Book Review: “Lillian On Life” Gives Us Food For Thought
Lillian on Life, a novel by Allison Jean Lester
As I read the new novel by Alison Jean Lester, Lillian on Life, I knew that this was a story that would stay with me. Alison is a dear friend and classmate of mine from graduate school. I had read Locked Out, Alison’s book of short stories, and I was thrilled to read her first novel relish relish her storytelling in even more depth.
We meet Lillian herself as a woman of a certain age. We follow her through adolescence, and it is delightful to watch her buck the social mores of her time when she pursues an administrative job in Berlin rather than marry her steady boyfriend. She opens doors for herself in the great cities of the world – Paris, London, New York. It is fascinating to navigate with her the challenges of being an independent woman of the world in the latter half of the 20th century, when women were expected to be nothing of the sort. Her career as a secretary affords her the salary and connections she needs as a professional, and also the luxury to live a different sort of life than what society would have expected of her.
As the book’s title suggest, Lillian has many observations and anecdotes to share about her life and her philosophy. The chapter titles themselves compel you to dive into each new section:
On the Dual Purpose of Things
On The Importance of Big Pockets
On Leaving In Order To Stay
On Memory’s Mismatched Moments
Lillian’s loves are the main theme throughout her stories, and we read about each relationship from beginning to end. Lillian can be saucy too, but you’ll have to read the novel yourself to find those parts. One of my favorite passages that truly represents Lillian’s narrative style and her take on life is this one:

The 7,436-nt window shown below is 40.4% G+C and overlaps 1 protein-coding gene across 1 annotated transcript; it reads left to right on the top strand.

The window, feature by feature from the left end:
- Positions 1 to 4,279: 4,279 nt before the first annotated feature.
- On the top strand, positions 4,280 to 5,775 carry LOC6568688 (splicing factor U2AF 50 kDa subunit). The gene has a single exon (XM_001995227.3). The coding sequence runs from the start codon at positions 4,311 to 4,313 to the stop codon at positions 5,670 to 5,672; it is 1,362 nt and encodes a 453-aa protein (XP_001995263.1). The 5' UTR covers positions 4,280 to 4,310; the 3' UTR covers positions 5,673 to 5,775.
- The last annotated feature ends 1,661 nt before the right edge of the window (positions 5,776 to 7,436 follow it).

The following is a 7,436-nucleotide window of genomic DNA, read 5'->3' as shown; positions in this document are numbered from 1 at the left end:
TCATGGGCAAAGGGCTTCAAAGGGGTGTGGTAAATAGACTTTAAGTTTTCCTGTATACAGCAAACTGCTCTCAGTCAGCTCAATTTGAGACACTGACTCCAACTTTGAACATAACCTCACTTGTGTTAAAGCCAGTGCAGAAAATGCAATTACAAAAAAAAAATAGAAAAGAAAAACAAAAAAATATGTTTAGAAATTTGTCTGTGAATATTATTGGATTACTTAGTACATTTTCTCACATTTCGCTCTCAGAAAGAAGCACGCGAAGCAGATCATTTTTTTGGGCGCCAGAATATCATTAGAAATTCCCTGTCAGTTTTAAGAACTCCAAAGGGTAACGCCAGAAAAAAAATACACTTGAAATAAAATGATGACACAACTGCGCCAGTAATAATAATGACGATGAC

Having is better than not having. There’s just not enough time sometimes. Often. People don’t give it to you. They sleep too long. Or life doesn’t give in. The Fates don’t. I’m completely with the Greeks on that. The Fates spin your life’s thread, tie it up in knots for fun, and when they think it’s the right length, they snip it, moving on. When people talk about changing their fate, I always want to laugh. If you’re going to talk at all about being fated, then that’s that. If you “change’ your fate, then you were fated to change your fate. The words cancel each other out.
Lillian on Life is a beautifully written portrait of a woman who is daring for her time, loving yet independent, witty yet poignant. It is a compelling, edifying and easily flowing read. I recommend it wholeheartedly.
The French language version is also available, La Vie de Lilian, Mode d’Emploi.
New York City Event! Alison Jean Lester will be in New York City on March 21, 2015 at 7PM, and I am thrilled to be hosting a reading with her, plus drinks and snacks. We have limited space, so please RSVP via Facebook.
~Karen Seiger, Markets of New York City
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